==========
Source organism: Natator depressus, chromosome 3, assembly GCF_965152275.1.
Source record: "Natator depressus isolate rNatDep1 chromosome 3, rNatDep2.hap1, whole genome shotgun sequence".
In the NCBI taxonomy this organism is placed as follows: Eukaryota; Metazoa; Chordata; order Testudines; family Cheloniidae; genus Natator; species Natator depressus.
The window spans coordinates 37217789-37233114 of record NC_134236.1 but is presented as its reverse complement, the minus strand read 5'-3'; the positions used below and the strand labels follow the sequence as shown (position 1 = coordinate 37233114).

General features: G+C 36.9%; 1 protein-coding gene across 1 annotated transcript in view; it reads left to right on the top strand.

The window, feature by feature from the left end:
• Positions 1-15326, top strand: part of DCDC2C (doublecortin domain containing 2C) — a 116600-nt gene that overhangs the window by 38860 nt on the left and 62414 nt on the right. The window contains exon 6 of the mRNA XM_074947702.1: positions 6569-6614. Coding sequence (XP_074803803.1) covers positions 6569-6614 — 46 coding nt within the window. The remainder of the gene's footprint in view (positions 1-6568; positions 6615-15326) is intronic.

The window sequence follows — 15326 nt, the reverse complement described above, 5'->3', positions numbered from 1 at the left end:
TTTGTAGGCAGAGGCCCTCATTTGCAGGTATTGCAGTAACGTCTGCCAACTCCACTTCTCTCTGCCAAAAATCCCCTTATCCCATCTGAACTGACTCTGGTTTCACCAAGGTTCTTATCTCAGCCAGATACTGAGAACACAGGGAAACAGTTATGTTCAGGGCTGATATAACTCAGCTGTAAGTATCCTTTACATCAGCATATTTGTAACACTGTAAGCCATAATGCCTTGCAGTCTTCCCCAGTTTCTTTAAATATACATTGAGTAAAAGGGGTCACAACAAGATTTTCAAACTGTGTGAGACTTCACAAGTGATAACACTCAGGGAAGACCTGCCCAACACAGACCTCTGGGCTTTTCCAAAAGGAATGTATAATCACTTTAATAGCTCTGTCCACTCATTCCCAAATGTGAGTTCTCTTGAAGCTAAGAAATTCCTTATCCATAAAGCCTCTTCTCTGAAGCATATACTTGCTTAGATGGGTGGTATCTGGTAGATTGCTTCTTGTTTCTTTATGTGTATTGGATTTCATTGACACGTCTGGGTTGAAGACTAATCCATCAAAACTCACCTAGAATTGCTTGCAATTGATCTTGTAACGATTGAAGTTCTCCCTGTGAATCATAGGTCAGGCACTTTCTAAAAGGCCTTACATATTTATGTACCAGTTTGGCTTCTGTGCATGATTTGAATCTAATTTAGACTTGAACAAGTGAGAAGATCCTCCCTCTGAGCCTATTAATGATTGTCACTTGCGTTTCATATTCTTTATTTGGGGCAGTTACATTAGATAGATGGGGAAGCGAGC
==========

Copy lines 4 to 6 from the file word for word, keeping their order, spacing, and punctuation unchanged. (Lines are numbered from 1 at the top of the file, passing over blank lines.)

The window spans coordinates 37217789-37233114 of record NC_134236.1 but is presented as its reverse complement, the minus strand read 5'-3'; the positions used below and the strand labels follow the sequence as shown (position 1 = coordinate 37233114).

General features: G+C 36.9%; 1 protein-coding gene across 1 annotated transcript in view; it reads left to right on the top strand.

The window, feature by feature from the left end: